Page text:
Based on the overall weakness of the build leading up to the event, most fans didn't have particularly high hopes for Survivor Series on Sunday night. Their suspicions were realized as the event turned out to be sub-par, to say the least, and featured a multitude of questionable booking decisions.
There were definitely some highlights, such as Roman Reigns' dominance to open the show, but that was undone by a lack of logic elsewhere. The card was pretty much doomed to fall short no matter what; however, the creative team could have at least salvaged it by making some imaginative and sensible choices.
Here is a closer look at the three biggest missteps that led to Survivor Series being one of the year's most disappointing pay-per-views.
The Cena vs. Orton Stare-Down
WWE needed to do something significant in order to make people care about Randy Orton vs. Big Show in the main event. It failed to do so leading up to Survivor Series, and what happened during and after their match certainly didn't help matters. The Boston crowd couldn't have possibly been more bored by the contest as evidenced by the fact that they showered Orton and Big Show with "boring" chants at various points throughout the tilt.
What was WWE's biggest misstep at Survivor Series?
In what was presumably an effort to conjure up a positive reaction from the fans, Triple H, Stephanie and Kane made their way to the ramp during the match. This distracted Big Show, which led to an RKO, a punt and a title-retaining victory for The Viper. With so much time left, it was blatantly obvious that something more was going to happy. Rather than truly ending the show on a high note, though, World Heavyweight Champion John Cena came to the ring and posed with his title in front of Orton.
This left fans wondering whether or not a title unification match might be on the horizon. Perhaps it can be argued that WWE succeeded by getting people talking, but unifying the titles doesn't make much sense at this point. Cena holding the world title has made it relevant again, and the WWE Championship is always going to be in important. Because of that, it makes more sense to have two world titles now than it has at any point since the dissolution of the brand split.
The WWE brass realizes that a large contingent of fans has been calling for unification for quite some time, but that doesn't mean that it would be the right decision. Hopefully it ultimately turns out to be nothing more than foreshadowing of a future feud leading up to WrestleMania.
Lack of Progression in Bryan & Punk vs. Wyatts
Fans have been hot in recent weeks due to WWE's decision to remove Daniel Bryan from the WWE Championship scene. Rather than having him continue to chase the strap, Bryan teamed with CM Punk to take on Luke Harper and Erick Rowan on Sunday. "The Best and The Beard" came out on top, which isn't necessarily an unforgivable booking decision, but the manner in which it occurred left plenty to be desired.
It can be argued that the biggest problem with this entire situation was that Bray Wyatt wasn't part of the match. He is supposed to be the clear-cut standout in the Wyatt Family, yet he didn't even step into the ring at Survivor Series. At the very least, most figured that he would get involved in the match in a significant way. Wyatt was essentially a non-factor, though, and he backed down when Bryan and Punk challenged him afterwards. This led to Bryan and Punk celebrating in a jovial manner before continuing their celebration backstage, as seen in this photo courtesy of WWE's Instagram account.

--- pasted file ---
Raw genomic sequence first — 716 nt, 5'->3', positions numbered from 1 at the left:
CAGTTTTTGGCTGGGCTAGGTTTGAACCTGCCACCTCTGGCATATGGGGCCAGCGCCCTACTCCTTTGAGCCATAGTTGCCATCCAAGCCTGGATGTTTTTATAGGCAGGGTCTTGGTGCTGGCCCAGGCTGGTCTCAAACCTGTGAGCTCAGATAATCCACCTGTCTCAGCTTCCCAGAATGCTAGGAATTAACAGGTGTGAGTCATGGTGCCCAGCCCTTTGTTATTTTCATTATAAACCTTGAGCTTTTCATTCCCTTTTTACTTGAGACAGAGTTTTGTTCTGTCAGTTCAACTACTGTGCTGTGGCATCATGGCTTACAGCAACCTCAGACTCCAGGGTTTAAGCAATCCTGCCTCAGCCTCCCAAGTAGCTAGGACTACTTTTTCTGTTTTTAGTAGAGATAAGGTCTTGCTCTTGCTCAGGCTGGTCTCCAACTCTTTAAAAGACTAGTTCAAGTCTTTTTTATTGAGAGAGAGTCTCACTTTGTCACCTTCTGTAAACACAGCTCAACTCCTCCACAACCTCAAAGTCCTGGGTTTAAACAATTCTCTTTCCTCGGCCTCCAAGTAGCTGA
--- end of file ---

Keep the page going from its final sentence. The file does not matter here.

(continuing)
The creative team can't possibly keep both Bryan and Punk involved in this feud through TLC, so it would have been nice to see something happen. Wyatt has been talking about "the devil" in recent weeks, and while many thought that "the devil" would reveal himself, that didn't happen. Perhaps "the devil" could have been Kane, which would have set up a Kane vs. Bryan feud so that Punk could be the main focus of the Wyatt angle.
Even if the writers didn't want to get that in depth, having Harper and Rowan win due to interference would have made things far more interesting. It would have strengthened the Wyatt Family significantly, and it would have raised plenty of questions about Bryan and Punk. Instead, we got an unimaginative, paint-by-numbers affair.
Kofi's Slap on Miz
The Survivor Series Kickoff show featured a grudge match between The Miz and Kofi Kingston. Miz seemingly turned heel on the go-home edition of Raw when he refused to tag Kofi, and WWE had an opportunity to build on that at Survivor Series. Rather than solidifying Miz's heel turn, however, things became far less clear. After Miz defeated Kingston, he offered to shake Kofi's hand. A distraught Kingston instead slapped Miz in the face before exiting the ring.
Now there is talk about whether or not Kingston may actually be the one turning heel. Fans have called for a Kofi heel turn for a very long time due to the staleness of his character, and his actions on Sunday have fueled speculation. Although a Kingston heel turn wouldn't necessarily be a bad thing, a golden opportunity to turn Miz was squandered. As Miz pointed out on Twitter, fans don't know what to believe at this point.
And I'm the bad guy?— The Miz (@mikethemiz) November 25, 2013
Uncertainty can be good in wrestling sometimes, but not in this instance. Miz hasn't worked in a face role, and a heel turn is exactly what he needs in order to become relevant again. It may still happen, but why leave any doubt? Had Miz simply attacked Kingston following the match on Sunday, it would have allowed Miz to move on to something bigger and better as a heel. Instead, he'll continue to play the waiting game, which is exactly what doomed him as a face.
Follow @MikeChiari on Twitter